Pullen-Walker, Bettie v. Roosevelt

Filing 57

Opinion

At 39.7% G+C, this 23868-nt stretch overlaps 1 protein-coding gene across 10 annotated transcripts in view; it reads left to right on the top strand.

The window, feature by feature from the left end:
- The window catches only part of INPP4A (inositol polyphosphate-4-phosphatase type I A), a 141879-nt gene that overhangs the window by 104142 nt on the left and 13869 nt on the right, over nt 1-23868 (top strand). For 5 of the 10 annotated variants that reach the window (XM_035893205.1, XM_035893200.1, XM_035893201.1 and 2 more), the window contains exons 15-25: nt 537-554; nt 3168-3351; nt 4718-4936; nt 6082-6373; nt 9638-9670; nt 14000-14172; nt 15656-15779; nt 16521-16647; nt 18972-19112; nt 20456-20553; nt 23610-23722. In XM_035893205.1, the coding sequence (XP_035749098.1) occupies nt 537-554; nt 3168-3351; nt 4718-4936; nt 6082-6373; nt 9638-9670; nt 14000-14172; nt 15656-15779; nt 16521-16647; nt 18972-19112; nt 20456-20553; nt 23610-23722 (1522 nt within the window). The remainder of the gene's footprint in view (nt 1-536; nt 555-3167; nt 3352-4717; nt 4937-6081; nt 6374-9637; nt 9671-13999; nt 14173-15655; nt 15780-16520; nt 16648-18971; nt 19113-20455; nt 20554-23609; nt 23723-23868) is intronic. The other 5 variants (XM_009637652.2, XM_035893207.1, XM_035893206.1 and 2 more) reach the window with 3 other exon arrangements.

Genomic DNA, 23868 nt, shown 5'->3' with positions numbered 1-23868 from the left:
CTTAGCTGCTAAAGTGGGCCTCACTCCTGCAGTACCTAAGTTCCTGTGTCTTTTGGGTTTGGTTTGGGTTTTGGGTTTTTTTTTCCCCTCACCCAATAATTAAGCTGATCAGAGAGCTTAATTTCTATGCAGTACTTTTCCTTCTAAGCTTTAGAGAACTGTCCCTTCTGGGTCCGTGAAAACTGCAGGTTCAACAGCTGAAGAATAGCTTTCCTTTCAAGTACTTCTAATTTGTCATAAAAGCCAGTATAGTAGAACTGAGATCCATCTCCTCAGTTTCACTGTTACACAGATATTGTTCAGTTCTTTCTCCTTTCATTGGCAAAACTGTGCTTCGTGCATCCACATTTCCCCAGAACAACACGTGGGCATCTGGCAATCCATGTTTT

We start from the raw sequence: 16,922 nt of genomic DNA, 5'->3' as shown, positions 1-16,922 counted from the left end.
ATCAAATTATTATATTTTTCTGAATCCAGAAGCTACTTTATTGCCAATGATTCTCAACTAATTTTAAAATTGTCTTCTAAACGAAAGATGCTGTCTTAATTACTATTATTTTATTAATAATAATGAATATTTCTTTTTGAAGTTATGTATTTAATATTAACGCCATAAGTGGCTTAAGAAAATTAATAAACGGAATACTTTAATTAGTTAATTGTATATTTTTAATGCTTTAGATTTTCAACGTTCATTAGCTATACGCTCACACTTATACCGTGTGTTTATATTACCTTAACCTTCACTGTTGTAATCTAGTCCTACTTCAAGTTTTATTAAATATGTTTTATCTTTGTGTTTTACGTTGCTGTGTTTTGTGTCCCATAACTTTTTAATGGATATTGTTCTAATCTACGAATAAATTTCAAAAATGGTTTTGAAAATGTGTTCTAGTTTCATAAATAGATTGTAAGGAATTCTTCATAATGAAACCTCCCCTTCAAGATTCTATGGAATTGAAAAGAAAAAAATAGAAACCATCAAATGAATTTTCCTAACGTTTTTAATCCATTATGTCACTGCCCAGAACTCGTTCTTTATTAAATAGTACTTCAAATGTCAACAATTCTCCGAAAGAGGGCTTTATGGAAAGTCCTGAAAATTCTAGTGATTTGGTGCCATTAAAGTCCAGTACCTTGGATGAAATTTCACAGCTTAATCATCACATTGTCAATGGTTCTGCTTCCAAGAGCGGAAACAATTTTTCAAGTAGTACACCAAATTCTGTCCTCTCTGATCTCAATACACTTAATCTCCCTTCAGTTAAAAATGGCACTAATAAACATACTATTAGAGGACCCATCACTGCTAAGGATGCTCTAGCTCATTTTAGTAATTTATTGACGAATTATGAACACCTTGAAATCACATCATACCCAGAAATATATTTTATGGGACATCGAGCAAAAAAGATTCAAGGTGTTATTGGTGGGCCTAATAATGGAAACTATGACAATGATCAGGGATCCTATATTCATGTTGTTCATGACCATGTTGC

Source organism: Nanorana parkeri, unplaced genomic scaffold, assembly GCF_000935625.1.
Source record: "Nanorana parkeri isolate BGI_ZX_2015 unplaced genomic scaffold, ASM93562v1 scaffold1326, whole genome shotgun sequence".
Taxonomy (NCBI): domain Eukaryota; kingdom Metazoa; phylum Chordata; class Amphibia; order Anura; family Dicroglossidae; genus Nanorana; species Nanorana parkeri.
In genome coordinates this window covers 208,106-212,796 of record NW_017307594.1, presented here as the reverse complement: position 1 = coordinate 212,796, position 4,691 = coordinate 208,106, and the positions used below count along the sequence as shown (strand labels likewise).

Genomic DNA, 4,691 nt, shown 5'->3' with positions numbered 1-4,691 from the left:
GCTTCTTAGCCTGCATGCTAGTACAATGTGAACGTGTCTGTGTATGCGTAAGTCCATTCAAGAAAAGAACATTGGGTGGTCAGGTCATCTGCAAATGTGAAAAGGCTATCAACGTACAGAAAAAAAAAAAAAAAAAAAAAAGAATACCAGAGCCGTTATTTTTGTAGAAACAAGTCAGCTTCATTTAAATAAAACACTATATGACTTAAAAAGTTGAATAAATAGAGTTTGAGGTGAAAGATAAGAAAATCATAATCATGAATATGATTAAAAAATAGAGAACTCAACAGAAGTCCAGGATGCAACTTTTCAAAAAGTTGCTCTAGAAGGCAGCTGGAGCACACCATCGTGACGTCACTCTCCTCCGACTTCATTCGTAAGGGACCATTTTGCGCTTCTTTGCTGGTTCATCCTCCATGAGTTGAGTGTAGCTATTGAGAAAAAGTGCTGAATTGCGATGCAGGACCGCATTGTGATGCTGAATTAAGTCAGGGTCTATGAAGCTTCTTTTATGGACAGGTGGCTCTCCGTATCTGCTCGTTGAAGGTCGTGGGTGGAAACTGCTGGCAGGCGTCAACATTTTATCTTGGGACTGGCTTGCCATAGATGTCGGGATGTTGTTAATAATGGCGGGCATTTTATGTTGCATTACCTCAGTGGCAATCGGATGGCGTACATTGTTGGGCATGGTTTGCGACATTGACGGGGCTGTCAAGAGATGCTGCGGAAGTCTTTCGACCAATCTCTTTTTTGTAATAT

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NONPRECEDENTIAL DISPOSITION To be cited only in accordance with Fed. R. App. P. 32.1 United States Court of Appeals For the Seventh Circuit Chicago, Illinois 60604 Submitted February 13, 2008* Decided February 13, 2008 Before Hon. JOEL M. FLAUM, Circuit Judge Hon. TERENCE T. EVANS, Circuit Judge Hon. ANN CLAIRE WILLIAMS, Circuit Judge No. 06-3567 BETTIE PULLEN-WALKER, Plaintiff-Appellant, v. ROOSEVELT UNIVERSITY, et al., Defendants-Appellees. Appeal from the United States District Court for the Northern District of Illinois, Eastern Division No. 05 C 5648 John W. Darrah, Judge. ORDER Bettie Pullen-Walker sued Roosevelt University, its Board of Trustees, and several university employees when she was expelled from a doctoral program. The district court dismissed her case as barred by the doctrine of claim preclusion, and After an examination of the briefs and the record, we have concluded that oral argument is unnecessary. Thus, the appeal is submitted on the briefs and the record. See FED. R. APP. P. 34(a)(2). * No. 06-3567 Page 2 Pullen-Walker filed several motions for postjudgment relief, which the district court denied. We affirm. This is the second appeal arising out of the fourth of at least five civil actions Pullen-Walker has brought against the university. The first of these, No. 04 C 3728, was filed in the federal district court in Chicago in May 2005. Judge Coar dismissed the complaint because the court lacked jurisdiction over all but one of the many claims, but gave Pullen-Walker leave to file an amended complaint within a specified time. She failed to do so, and so Judge Coar dismissed the case. Pullen-Walker appealed, and in an unpublished order we summarily affirmed. See Pullen-Walker v. Roosevelt Univ., No. 04-3456 (7th Cir. Nov. 4, 2004). She then petitioned this court for a writ of mandamus, which we denied. See In re Pullen-Walker, No. 05-1113 (7th Cir. Jan. 26, 2005). In October 2005 Pullen-Walker filed her fourth lawsuit against the university (by then her second and third lawsuits, Nos. 04 C 3733 and 05 C 3600, already had been dismissed) and requested that counsel be recruited to assist her. Judge Darrah agreed and enlisted a lawyer who filed an amended complaint claiming discrimination on the basis of Pullen-Walker's age, sex, race, and disability. In July 2006, however, the district court allowed counsel to withdraw and, having been apprised of the previous suits before other judges, dismissed the entire action on grounds of claim preclusion. Judge Darrah added that, with respect to the claim of disability discrimination, Pullen-Walker had failed to exhaust her administrative remedies under the Americans with Disabilities Act, 42 U.S.C. 12101-12213. The same day that judgment was docketed, Pullen-Walker moved for reconsideration under Federal Rule of Civil Procedure 59(e). Judge Darrah declined. Pullen-Walker then filed an untimely notice of appeal, which we dismissed for lack of jurisdiction. See Pullen-Walker v. Roosevelt Univ., No. 07-2076 (7th Cir. June 22, 2005). Between August 14 and 22, 2006, Pullen-Walker filed four additional motions for postjudgment relief; each was filed outside the 10-day limit for motions under Rule 59(e), so all of them are properly construed as motions under Federal Rule of Civil Procedure 60(b). See Talano v. Nw. Med. Faculty Found., Inc., 273 F.3d 757, 762 (7th Cir. 2001); Hope v. United States, 43 F.3d 1140, 1143 (7th Cir. 1994). Judge Darrah denied the four motions in September 2006, and Pullen-Walker filed another notice of appeal. Our review is limited to the denial of these motions and does not encompass the underlying July 2006 judgment. See Pullen-Walker v. Roosevelt Univ., No. 06-3567 (7th Cir. Feb. 21, 2007) (interim order). We review a Rule 60(b) decision only for abuse of discretion. Harrington v. City of Chicago, 433 F.3d 542, 546 (7th Cir. 2006). No. 06-3567 Page 3 Relief under Rule 60(b) is an extraordinary remedy granted only in exceptional circumstances. See Karraker v. Rent-A-Center, 411 F.3d 831, 837 (7th Cir. 2005). It is not an appropriate vehicle to raise arguments that were or should have been raised in a timely appeal or motion under Rule 59(e), see Bordelon v. Chicago Sch. Reform Bd. of Trs., 233 F.3d 524, 529 (7th Cir. 2000), nor is legal error a proper ground for relief under this rule, Gleash v. Yuswak, 308 F.3d 758, 761 (7th Cir. 2002). In her four motions, Pullen-Walker raised no issue cognizable under Rule 60(b), and therefore we discern no abuse of discretion in the district court's denial of those motions. AFFIRMED.

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